The talented local fiddler Patrick Ross came and performed at the Maidstone Town Office this fall (it’s part of his plan to perform at every single Town Office in Vermont). The venue is just two minutes up the road from me! This performance was so much more than a concert: instead, Mr. Ross combines music, hands-on audience demos of the instruments, and storytelling, interspersed with fascinating tidbits of local history of Essex County, where he grew up (in Canaan.) Mr. Ross makes it clear from the get go that he wants to break down the walls between artist and audience, and that’s exactly what he did. He is adorable and talented! Here is a short video of him playing fiddle that night.
The Legendary Mavis Staples: Lyndon State College
Rhythm and blues and gospel singer Mavis Staples came to the NEK this fall. What a performance! I felt myself a lucky part of history that I had the chance to see this extraordinary musician live–she seems to possess more energy at 76 than I do. My favorite moment of the night was when she sang “Will the Circle be Unbroken.”
Local Theatre, Peter Gair and Fiddler on the Roof
My friend and former colleague Peter Gair is one of the most talented actors in the North Country. (Those of you have phoned my Guildhall office have heard his compelling baritone voice on my answering machine, too). He and his wife Wendy Muello Gair and their children Molly, Nora and Nathan are mainstays of the local theatre scene. This summer, Peter performed the role of Tevya in Fiddler on the Roof at the Weathervane Theatre in Whitefield, and Peter was fabulous in the role.
The Cog Railway at Mt Washington
It’s very touristy. Perhaps even intolerably so at times. But still, it was something I wanted to do this year, take the historic cog railway ride up Mt Washington. Although I’ve lived just half an hour’s drive from the mountain for over 10 years, and even worked at the Mt Washington hotel for over a year, I just never got around to it. And it is a truly spectacular ride, even harrowing at times.
Earth People’s Park, aka Black Turn Brook State Forest, Norton, Vermont.
It was the early 1970s, and a brave group of young hipsters and iconoclasts, inspired to change notions about property and ownership came to Norton, Vermont. They had come together through experiences at the Woodstock Music Festival and other communal experiments on the West Coast, and subsequently purchased 592 acres of land near the Canadian border. The deed was held in no individual’s name, but rather by “the people.” Anyone was allowed to come and live, and no rent was required. It was a short-lived but brave and important experiment in collective ownership and cooperation. By the 1980s, the experiment had wound down and sadly, devolved into some criminal and drug-related activity. Ultimately, the federal government prosecuted some of the remaining residents for marijuana cultivation and sale (oh good grief, why? Especially now that Vermont is on the verge of legalization). As part of that process, the land was taken by forfeiture and eventually turned over to the State of Vermont as a state forest. This spring, we made our way up there, and walked the verdant meadows and the babbling brook that borders it, sensing the ghosts of the brave and youthful pioneers who once lived and loved there. Below is the people’s map of the property, then owned by everyone.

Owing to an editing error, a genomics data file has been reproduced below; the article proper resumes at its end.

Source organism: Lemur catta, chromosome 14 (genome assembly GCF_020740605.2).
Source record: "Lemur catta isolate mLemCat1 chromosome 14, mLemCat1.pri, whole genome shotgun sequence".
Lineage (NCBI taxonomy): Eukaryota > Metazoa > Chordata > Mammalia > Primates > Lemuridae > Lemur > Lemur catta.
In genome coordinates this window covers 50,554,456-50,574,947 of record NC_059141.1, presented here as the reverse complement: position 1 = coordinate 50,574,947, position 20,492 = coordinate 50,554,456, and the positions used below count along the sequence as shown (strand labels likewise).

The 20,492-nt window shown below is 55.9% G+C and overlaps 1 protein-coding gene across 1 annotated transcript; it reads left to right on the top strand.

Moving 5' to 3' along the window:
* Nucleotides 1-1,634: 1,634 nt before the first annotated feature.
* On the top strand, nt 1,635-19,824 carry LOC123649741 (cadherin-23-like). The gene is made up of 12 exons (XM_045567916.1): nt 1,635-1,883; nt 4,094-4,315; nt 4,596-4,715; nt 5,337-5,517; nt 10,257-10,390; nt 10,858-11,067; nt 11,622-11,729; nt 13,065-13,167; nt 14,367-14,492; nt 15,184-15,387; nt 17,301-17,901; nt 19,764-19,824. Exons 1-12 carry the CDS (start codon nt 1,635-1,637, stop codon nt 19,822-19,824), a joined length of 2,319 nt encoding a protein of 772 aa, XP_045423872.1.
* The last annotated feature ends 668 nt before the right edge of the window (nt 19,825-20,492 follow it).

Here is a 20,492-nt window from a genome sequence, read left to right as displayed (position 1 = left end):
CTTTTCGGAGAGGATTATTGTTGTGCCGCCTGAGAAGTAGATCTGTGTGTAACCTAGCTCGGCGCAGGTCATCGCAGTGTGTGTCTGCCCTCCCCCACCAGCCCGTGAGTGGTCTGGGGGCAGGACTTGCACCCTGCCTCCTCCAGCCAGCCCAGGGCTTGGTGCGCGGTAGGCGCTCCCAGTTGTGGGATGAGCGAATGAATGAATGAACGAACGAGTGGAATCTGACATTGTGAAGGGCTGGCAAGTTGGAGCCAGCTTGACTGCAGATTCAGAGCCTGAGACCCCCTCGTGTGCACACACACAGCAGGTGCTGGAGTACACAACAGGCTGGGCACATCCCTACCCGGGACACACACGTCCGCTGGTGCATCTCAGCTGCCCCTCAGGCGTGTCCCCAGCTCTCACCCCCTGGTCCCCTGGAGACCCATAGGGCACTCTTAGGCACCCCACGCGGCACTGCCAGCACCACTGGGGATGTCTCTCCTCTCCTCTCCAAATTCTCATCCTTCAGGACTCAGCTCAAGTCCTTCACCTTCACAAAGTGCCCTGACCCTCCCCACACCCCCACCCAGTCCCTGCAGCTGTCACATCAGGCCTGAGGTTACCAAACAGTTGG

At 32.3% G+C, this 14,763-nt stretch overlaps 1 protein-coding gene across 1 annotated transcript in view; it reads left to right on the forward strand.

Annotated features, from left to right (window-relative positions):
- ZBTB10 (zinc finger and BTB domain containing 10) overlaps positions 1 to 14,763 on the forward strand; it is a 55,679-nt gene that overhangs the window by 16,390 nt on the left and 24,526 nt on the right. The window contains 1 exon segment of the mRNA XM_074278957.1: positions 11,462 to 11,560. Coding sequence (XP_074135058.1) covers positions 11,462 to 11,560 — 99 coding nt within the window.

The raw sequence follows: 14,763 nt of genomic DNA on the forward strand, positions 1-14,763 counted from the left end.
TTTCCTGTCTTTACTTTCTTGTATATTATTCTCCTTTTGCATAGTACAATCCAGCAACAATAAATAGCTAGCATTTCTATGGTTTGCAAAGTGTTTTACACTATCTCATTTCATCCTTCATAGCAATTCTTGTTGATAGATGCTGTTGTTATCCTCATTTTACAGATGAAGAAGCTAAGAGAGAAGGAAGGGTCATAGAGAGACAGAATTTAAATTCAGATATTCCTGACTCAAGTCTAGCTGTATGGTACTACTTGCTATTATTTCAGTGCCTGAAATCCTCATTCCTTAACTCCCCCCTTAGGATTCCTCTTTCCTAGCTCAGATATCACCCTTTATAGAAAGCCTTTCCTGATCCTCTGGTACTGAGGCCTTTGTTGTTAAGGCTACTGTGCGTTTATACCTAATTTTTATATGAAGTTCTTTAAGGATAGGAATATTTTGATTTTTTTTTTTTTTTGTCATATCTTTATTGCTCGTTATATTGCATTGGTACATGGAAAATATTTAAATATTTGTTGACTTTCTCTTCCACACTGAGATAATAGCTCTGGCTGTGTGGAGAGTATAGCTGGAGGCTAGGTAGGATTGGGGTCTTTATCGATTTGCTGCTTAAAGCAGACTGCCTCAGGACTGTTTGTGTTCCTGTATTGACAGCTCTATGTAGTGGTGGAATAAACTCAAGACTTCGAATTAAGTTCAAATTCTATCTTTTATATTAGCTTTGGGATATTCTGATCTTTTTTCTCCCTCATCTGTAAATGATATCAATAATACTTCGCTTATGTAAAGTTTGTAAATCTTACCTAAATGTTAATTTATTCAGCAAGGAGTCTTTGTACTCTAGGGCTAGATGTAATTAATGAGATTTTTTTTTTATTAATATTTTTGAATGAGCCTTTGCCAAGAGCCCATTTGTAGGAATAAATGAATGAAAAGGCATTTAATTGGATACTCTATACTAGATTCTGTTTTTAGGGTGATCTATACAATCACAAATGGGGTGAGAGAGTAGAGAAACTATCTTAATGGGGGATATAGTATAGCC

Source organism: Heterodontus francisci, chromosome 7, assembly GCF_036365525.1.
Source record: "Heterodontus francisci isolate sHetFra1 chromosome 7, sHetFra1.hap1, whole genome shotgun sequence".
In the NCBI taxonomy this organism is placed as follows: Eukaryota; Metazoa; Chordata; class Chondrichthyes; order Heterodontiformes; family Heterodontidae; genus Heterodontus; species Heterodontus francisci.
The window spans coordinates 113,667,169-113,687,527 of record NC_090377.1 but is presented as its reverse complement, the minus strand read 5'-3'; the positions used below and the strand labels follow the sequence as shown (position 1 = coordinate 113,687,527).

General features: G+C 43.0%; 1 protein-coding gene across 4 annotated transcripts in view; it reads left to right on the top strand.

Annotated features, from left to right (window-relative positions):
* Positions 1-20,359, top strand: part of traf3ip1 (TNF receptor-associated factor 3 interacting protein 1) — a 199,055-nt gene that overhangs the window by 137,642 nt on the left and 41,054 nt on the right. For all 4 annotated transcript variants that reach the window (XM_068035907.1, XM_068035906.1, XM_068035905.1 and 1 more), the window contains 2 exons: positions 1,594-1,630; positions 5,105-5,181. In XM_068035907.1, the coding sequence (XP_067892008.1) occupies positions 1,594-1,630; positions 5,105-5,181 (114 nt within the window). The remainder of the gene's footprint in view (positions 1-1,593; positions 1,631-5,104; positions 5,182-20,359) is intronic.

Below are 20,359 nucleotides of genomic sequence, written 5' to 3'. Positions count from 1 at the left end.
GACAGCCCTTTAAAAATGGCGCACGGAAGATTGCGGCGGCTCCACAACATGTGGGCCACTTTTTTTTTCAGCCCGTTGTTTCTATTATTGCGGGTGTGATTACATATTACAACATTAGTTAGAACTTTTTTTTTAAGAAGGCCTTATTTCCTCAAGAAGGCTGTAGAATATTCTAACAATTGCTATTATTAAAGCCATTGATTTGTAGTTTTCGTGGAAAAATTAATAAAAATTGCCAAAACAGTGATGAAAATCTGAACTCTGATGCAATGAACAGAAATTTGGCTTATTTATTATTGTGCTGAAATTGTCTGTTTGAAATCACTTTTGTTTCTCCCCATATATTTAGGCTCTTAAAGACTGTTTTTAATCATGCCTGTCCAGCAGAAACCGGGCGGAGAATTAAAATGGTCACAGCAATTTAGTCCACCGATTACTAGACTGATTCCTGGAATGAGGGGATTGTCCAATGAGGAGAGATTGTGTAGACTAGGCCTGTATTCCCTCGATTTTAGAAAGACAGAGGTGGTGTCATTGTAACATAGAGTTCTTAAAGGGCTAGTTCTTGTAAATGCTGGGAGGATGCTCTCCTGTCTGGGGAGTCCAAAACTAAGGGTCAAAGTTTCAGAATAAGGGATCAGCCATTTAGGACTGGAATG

Richard Thompson: White River Junction, Vermont.
Richard Thompson, in my view, is the world’s greatest living guitarist. And this year, he came to Vermont. My friend Teri and I made the trek down to White River to see him in concert, and we were not disappointed in the slightest. My only regret is that I never had the chance to see him perform with his former wife Linda Thompson. I also consider Richard and Linda Thompson to be one of the greatest musical couples of all time. Here is a video of him performing one of my favorite Thompson tunes (not from that night, but he’s still much the same!)
My friend and colleague Connie Keresey has a condo near the Portland waterfront, and she was kind enough to offer it to my mom and I for a long weekend of visiting in Portland. We had a great time exploring the city. The best moments were the hours we spent at the Portland Museum of Art, which I think is one of my favorite museums anywhere. It’s so intimate and accessible! At the time, there was a nice exhibit of paintings drawn from a wide variety of Maine museums, including this Andrew Wyeth (Turkey Pond) from the Farnsworth.
Bernie Sanders, 2016